I have been a member of the Association of Registered Colon Hydrotherapists (ARCH) since 2005. In 2006, I was asked to join the Committee and went on to become Vice Chair two years later.
One of my main duties as Vice Chair was to organise the ARCH annual conference, which I did for six consecutive years. This was a huge but enjoyable task that involved the coordination of speakers, exhibitors, accommodation, and food among other things.
I left the Committee in 2015 to focus on setting up my Just For Tummies business but I am still very much involved with ARCH, albeit in a more advisory capacity. Members of the current Committee and many of my fellow ARCH members contact me for advice about business, colonic treatments (when and when not to administer etc) and any other questions they may have about digestive/gut healing protocols.
I also try to attend as many of the ARCH events as I can. In addition to the fantastic annual conference, ARCH also organise a very interesting selection of CPD opportunities, mainly around the digestive system and the gut. I attended one of these events earlier this month – a day at Guy’s Hopsital in London, which goes by the intriguing name ‘Digestive Tract Dissected’ – an absolute must for someone like me, an enthusiastic advocate of dissection and similar kinds of hands-on learning experiences.
Accompanied by 13 fellow colon hydrotherapists, the day began with a fascinating lecture on the workings of the innards to get us all in the mood for the next item on the agenda – a session in one of the dissection rooms!
The dissection room was quite large, with around 30 stainless steel covered gurneys, each one with a body lying on it. The bodies were those of elderly people (young people tend not to think about donating their bodies for medical research/science), with the sex (M/F), age and cause of death written on the gurney. Their faces were covered up by a piece of cream gauze, and most of the bodies had been opened from gullet to pubic bone by the medical students. It was fascinating to actually see inside, to observe how all the organs are beautifully arranged and packed together, almost like a jigsaw puzzle. We donned gowns and masks, and put on nitrile gloves so that we could handle the innards. I loved the opportunity to examine the intestines, all 23ft or so of them. It surprised me how strong they were, even in someone quite elderly (late 80s, early 90s in most cases). There was no blood because all the bodies had been embalmed, but there was an odour of embalming fluid in the room that, after a while, got to the back of the throat and left us all with a bit of a headache.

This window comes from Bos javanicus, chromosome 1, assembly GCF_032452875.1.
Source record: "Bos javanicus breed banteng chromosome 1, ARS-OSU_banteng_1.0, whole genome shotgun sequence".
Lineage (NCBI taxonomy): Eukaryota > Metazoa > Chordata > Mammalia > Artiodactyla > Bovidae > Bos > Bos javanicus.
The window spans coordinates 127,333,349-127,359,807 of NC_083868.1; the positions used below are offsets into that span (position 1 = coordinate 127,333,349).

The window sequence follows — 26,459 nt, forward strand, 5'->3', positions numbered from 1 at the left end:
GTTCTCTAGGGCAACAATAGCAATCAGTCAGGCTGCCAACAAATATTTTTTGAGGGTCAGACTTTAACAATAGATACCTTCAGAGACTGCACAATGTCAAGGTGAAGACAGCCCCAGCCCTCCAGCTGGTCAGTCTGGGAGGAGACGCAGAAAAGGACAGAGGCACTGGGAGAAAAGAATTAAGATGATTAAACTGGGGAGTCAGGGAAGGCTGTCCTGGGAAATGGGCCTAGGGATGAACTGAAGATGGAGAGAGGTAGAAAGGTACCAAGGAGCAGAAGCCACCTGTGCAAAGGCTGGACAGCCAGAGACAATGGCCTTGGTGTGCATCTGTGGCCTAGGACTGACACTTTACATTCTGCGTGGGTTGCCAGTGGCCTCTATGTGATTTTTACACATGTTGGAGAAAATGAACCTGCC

After lunch, we went into the Gordon Museum at Guy’s to look at the hundreds and hundreds of glass jars, each containing a different body part. Of particular interest to me was a set of three sections of the trachea from victims of choking. One was a baby’s trachea with the button it choked on still in situ, the other was one of a toddler with the marble still in situ, and the third of one of an adult with the pickled onion that he choked on at a New Year’s Eve party still lodged in the trachea. Fascinating stuff.
We all came away with a better insight into where all the bits that we talk about in our professional capacity as colon hydrotherapists fit together. Palpating the abdominal area is all well and good, but when you have handled the organs that lie under the flesh and muscle, your awareness is significantly heightened.
It made me appreciate more than ever how knowledge and understanding comes from serious study of real human beings and real data. Looking at a dissection confirms the thousands of details we have learned over the years, things such as the presence of blood vessels entering and leaving the small intestine to carry nutrients to the liver. The learning that comes from this kind of hands-on experience is qualitatively different from the learning that comes from books and lectures. No illustration, no model, no video clip can duplicate the fascination, the sense of discovery, wonder and sometimes awe that can occur when we are able to handle real structures in real specimens.